10. The Trial of the Angels
The angels being by nature free and masters of their acts, and hence capable of meriting the state of everlasting blessedness, it did not please God to admit them to His kingdom except as the price and recompense of their fidelity in His service. They were elecated to the supernatural state at the moment of their creation, being adorned with sanctifying grace and destined to see God face to face in heaven, but htey must first prove themselves worthy, by standing the test to which their loyalty was subjected. They were en route for heaven; they had not as yet reached their glorious destination: they were viatores, not comprehensores.
What the test was which they were obliged to undergo has not been made known to us. They walked by faith during the period of their probation, and not by sight or intuition. By faith they knew God, and the Blessed Trinity, and Him who was to be the Head of all creation, that is, Christ; but whether the mystery of the Incarnation was distinctly revealed to them we cannoy say. And yet it does seem likely that for the rebel angels, their sin, as many theologians hold, was a refusal to bow down in adoration before the human nature of the Son of God.
We are safe, at least, in saying that it was a sin of pride. They were enamoured of their own surpassing loveliness, their marvellous strength, the amazing breadth and depth of their mental vision and their other splendid attributes, and they did not stop to refer them all to the liberality and munificence of their Creator, but foolishly gloried in them, as though they were in the fullest sense their own; and thus, by these idle thoughts and this empty self-complacency, they lost the solid fruit of being forever established in the love and friendship of their Maker.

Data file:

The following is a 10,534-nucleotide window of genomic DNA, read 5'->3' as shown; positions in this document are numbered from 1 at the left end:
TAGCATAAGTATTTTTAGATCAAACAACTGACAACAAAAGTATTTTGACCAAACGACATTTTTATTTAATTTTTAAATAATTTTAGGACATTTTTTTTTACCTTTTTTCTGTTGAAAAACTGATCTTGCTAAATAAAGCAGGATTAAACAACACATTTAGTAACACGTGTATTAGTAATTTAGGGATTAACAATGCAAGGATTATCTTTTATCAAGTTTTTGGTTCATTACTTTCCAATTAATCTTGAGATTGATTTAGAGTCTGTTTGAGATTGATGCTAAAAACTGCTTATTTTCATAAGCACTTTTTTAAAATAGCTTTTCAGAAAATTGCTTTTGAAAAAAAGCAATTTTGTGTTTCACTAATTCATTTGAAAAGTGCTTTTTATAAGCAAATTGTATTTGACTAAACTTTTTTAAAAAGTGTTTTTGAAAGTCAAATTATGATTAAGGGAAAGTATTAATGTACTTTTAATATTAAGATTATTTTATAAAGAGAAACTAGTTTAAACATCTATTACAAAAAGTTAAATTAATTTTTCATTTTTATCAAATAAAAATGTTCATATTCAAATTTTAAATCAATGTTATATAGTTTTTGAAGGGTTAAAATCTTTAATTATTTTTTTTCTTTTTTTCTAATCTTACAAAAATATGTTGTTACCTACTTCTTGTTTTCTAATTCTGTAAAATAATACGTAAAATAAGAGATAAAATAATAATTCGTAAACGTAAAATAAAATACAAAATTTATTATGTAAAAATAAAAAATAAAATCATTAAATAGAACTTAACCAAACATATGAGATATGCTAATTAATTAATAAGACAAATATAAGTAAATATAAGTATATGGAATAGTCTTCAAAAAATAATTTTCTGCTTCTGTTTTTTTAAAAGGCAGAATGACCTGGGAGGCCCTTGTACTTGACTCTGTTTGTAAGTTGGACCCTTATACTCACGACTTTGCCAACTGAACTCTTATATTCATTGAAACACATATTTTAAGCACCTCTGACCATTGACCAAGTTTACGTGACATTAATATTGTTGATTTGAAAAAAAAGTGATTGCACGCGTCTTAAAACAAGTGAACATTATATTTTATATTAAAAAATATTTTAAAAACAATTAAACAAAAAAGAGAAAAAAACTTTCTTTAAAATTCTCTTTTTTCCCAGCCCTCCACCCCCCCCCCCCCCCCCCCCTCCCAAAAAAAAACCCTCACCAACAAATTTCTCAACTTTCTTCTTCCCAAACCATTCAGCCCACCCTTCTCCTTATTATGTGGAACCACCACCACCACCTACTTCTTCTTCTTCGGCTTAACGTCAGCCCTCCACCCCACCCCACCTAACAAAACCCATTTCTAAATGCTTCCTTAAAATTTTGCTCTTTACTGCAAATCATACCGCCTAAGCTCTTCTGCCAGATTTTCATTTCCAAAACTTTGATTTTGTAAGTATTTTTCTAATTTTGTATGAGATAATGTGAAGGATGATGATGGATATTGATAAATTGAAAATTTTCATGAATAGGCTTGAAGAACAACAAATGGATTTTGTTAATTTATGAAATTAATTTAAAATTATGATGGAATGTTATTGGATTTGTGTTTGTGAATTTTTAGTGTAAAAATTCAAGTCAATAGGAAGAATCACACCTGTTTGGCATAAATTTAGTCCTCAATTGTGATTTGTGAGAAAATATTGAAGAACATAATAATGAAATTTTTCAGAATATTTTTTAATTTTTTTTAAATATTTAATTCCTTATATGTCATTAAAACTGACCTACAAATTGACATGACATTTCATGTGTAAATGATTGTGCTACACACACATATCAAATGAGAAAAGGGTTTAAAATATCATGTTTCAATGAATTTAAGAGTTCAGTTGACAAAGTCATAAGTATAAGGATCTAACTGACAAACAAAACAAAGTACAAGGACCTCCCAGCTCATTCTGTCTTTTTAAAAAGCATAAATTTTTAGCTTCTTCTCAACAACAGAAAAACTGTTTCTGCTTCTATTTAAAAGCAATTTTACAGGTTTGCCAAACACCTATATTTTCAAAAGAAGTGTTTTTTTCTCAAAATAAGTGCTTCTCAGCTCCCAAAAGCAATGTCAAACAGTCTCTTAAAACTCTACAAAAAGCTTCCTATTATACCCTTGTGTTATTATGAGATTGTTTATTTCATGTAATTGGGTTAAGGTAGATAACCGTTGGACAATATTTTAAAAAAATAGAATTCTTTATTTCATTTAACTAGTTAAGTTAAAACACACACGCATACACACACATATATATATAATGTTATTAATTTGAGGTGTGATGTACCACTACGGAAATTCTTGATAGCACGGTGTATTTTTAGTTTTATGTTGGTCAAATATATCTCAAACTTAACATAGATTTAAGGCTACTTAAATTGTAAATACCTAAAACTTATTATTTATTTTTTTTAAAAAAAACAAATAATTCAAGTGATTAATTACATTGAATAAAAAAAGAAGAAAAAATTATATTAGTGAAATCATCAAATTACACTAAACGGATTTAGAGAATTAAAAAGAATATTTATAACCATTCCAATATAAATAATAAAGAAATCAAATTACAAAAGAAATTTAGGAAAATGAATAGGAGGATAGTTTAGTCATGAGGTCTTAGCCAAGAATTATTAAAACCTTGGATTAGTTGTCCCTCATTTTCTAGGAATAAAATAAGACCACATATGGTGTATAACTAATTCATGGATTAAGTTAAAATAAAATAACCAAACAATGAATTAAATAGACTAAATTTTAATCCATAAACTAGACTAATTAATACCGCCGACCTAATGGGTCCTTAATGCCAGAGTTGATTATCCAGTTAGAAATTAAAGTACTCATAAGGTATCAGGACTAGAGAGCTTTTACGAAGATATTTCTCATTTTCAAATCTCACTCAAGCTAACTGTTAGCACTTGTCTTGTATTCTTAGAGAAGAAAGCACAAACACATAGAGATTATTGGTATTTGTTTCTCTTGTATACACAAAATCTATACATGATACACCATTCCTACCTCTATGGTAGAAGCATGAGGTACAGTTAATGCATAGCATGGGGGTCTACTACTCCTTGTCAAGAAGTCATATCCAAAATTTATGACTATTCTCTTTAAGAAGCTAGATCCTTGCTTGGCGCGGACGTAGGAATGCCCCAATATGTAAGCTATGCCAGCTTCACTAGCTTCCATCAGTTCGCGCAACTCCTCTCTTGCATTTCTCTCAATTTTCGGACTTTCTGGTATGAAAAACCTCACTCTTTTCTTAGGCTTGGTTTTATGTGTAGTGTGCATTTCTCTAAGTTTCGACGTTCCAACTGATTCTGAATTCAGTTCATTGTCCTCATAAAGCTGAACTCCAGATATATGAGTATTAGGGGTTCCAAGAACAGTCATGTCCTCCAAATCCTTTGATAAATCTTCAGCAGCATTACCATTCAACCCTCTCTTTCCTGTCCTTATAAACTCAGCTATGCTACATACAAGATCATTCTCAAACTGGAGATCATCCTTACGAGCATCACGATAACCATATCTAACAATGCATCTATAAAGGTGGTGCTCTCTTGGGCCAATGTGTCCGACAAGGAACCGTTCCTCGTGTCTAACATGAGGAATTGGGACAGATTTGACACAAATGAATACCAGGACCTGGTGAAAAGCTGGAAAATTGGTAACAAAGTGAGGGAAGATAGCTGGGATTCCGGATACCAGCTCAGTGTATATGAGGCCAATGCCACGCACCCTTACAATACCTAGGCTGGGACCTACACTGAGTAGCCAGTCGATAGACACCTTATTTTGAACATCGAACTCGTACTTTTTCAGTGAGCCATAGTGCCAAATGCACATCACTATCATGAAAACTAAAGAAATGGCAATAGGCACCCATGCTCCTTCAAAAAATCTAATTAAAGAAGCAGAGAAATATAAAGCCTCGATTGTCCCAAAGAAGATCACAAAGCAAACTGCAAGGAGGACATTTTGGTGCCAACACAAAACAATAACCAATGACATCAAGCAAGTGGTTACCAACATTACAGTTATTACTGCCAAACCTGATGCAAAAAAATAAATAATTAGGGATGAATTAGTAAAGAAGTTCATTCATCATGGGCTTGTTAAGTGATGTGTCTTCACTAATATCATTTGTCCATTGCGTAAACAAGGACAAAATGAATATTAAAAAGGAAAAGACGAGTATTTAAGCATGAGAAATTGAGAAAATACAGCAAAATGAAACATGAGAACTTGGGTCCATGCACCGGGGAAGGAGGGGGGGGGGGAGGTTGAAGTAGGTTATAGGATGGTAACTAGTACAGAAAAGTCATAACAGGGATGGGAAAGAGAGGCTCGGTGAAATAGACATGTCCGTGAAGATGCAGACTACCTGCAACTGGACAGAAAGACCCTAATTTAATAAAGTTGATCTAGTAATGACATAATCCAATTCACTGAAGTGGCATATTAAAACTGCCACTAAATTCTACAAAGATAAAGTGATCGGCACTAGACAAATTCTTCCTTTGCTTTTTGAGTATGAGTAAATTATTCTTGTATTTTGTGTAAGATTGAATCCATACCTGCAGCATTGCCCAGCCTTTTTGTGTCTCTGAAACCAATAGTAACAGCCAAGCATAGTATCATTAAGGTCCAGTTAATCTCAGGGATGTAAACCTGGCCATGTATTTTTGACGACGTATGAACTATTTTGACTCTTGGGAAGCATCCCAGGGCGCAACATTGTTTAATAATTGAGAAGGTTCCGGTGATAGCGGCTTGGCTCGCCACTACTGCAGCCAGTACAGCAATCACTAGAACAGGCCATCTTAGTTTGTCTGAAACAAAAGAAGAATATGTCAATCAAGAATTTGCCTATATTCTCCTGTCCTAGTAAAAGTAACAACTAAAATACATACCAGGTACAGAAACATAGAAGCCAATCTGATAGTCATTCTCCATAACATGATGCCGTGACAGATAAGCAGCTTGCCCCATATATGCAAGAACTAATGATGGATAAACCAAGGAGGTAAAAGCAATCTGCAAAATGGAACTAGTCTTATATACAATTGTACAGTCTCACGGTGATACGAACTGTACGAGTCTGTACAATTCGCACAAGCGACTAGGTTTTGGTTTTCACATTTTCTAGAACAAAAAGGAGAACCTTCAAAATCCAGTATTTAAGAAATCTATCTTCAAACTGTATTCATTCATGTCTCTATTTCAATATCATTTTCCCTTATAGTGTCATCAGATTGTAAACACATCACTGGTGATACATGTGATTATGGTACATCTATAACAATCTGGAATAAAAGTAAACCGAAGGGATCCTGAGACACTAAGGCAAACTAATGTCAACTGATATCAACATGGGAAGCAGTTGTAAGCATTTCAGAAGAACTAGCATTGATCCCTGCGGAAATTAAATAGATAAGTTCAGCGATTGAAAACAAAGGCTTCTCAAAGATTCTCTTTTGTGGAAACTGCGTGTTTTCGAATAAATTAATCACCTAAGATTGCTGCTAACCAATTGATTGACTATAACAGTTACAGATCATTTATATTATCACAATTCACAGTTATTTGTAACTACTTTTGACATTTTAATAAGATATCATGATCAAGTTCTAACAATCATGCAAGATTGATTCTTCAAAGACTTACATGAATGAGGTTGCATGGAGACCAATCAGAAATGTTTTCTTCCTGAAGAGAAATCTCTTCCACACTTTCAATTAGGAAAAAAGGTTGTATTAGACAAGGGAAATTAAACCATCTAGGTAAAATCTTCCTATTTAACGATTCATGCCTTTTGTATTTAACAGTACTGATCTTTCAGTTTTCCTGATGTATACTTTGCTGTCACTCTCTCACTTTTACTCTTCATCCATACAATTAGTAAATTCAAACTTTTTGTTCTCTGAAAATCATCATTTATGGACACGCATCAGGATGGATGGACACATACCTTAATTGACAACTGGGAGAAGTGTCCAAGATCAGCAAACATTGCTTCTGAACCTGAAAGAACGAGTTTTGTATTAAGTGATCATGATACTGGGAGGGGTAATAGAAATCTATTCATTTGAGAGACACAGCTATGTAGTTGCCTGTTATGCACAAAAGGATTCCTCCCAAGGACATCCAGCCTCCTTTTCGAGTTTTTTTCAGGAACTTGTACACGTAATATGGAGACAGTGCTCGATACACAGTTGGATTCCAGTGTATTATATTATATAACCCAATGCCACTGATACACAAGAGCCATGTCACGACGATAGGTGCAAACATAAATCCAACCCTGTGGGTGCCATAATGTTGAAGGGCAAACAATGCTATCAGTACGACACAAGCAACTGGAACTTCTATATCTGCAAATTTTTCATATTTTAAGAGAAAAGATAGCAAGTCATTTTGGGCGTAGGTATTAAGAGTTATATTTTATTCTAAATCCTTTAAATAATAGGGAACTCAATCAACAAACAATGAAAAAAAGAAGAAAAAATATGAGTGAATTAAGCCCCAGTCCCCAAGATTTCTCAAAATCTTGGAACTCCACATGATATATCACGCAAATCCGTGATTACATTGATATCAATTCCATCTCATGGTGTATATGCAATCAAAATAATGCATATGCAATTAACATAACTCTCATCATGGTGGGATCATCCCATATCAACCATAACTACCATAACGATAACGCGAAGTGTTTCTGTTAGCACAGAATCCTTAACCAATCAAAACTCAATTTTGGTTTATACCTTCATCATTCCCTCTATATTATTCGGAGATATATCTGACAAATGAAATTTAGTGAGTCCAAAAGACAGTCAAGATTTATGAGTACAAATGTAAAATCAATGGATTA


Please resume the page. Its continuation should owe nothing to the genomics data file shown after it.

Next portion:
The sight of God’s own Son, revealed to them from afar as a tender Babe, swathed in poverty and lowliness, and fed at the breast by an earthly Mother, was a revolving spectacle to these proud spirits, and when the command was intimated to them, “Let all the angels of God adore him” (Hebrews 1:6), they held back in sullen contumacy, and being hurled from heaven for their sin, sank forever into the abyss of hell.
How long they had basked in the light of God’s love and in the magnificence of their own glorious gifts – how long, if measured in units of our time – it is useless to speculate. What may be said with sufficient assurance is that their reprobation followed upon their first deliberate act, just as the good angels reaped in the ecstatic joy of the beatific vision the immediate recompense of their first full and deliberate consecration of themselves to the worship of their Maker.